Magisk is the currently accepted rooting method for Android. Back in the day we used an app called SuperSU, but it's not really supported anymore.
Currently, Magisk is in a strange state. It's undergoing lots of changes, due to it's maintainer, TopJonWu, being hired at Google as a security specialist. The project is in some sense a conflict of interest for him and his job, and is undergoing changes. With the latest version of Magisk Canary (the bleeding edge build of Magisk) the ability to hide magisk from system apps (such as google play services or banking apps) has been removed, and the underlying system providing a framework to make modules is changing to a new one called Zygisk. Already, modules are being updated to use Zygisk, and a new form of Magisk Hide is out called deny-list. We still have the same functionality that we've always had, just in a slightly different way. Don't panic people...
Your hard drive (or more accuratley, SSD) in your phone consists of multiple partitions, or parts...just the same as your desktop PC. These partitions all come together to make the entire system. One of these partitions is called the bootlaoder, and it has the very important job of finding the starting point of your system and booting into it, so that the graphical enviorment can start up. Often times, phones are shipped with locked bootloaders and therefore cannot be modified. However, certian phones some with unlockable bootloaders. Pixel devices for the most part are all bootloader-unlocked, meaning we can toggle a setting that will allow us to unlock the bootloader, allowing us to potentially boot into a different system than came with the phone. Unlocking the bootloader is fairly simple, but in most cases will wipe all data on the phone. Sorry folks.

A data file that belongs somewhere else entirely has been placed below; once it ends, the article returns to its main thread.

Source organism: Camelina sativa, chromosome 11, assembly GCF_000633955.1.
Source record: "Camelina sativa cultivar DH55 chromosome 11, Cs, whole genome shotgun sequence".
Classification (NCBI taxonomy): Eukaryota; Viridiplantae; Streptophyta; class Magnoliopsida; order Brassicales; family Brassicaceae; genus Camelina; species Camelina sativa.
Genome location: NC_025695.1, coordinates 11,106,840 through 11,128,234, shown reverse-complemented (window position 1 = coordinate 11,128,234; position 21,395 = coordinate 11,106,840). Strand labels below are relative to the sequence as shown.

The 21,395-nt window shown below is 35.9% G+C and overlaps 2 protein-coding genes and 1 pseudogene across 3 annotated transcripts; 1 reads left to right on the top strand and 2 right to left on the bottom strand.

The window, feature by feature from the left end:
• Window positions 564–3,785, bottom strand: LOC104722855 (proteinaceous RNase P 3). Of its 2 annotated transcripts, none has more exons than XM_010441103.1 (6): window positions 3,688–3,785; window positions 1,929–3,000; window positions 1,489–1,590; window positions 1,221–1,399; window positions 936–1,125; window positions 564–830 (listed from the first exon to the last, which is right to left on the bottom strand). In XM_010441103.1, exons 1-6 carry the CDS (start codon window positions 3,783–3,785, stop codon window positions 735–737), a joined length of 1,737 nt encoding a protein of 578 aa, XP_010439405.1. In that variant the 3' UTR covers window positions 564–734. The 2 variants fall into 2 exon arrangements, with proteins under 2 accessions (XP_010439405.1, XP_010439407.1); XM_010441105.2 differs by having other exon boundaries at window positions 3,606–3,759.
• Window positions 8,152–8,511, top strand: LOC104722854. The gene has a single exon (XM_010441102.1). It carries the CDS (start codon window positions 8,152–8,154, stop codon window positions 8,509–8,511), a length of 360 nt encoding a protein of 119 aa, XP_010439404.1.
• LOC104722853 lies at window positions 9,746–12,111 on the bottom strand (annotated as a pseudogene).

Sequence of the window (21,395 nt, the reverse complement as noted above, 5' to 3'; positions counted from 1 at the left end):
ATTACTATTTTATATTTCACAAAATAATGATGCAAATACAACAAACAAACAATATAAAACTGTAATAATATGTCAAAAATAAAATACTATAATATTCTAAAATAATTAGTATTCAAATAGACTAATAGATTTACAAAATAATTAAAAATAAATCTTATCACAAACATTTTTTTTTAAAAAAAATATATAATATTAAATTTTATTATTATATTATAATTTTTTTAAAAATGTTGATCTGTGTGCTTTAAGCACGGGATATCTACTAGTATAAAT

Safteynet is the big G's way to ensure device compatibility and security. It's job is basically to allow apps to check the integrity of the system's security to protect sensitive apps on your device such as banking apps and the tap-to-pay service. We are able to pass safteynet in most cases using the Magisk-Hide module located in the Magisk app in combination with a Safteynet fix module by the awesome platform dev Kdrag0n. Be sure to go support him on Patreon (you'll also recieve early access to new module and ROM releases).